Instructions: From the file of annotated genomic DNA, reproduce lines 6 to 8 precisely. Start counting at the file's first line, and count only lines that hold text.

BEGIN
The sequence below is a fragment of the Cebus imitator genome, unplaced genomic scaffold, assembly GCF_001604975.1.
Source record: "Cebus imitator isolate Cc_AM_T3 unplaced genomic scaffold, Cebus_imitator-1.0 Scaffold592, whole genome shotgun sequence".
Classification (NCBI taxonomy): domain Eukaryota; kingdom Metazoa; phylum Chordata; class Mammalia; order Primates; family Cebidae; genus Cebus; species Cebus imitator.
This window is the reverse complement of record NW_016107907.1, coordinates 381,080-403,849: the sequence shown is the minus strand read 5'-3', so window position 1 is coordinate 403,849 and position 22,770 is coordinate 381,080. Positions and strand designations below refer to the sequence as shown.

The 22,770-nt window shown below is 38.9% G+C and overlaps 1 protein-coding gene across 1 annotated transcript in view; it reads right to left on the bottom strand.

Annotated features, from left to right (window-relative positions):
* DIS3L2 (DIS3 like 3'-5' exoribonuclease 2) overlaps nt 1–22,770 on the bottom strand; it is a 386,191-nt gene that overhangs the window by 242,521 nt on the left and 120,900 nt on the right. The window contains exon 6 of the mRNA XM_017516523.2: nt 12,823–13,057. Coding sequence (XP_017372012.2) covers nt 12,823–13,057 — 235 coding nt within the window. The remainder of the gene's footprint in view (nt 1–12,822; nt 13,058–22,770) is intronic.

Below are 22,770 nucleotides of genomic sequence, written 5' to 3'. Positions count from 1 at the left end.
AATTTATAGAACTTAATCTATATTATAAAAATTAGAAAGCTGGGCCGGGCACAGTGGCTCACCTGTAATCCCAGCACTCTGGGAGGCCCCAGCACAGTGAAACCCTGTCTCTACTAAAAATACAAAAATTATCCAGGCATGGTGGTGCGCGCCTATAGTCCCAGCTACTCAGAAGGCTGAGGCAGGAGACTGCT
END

Annotated features, from left to right (window-relative positions):
* DIS3L2 (DIS3 like 3'-5' exoribonuclease 2) overlaps nt 1–22,770 on the bottom strand; it is a 386,191-nt gene that overhangs the window by 242,521 nt on the left and 120,900 nt on the right. The window contains exon 6 of the mRNA XM_017516523.2: nt 12,823–13,057. Coding sequence (XP_017372012.2) covers nt 12,823–13,057 — 235 coding nt within the window. The remainder of the gene's footprint in view (nt 1–12,822; nt 13,058–22,770) is intronic.

Below are 22,770 nucleotides of genomic sequence, written 5' to 3'. Positions count from 1 at the left end.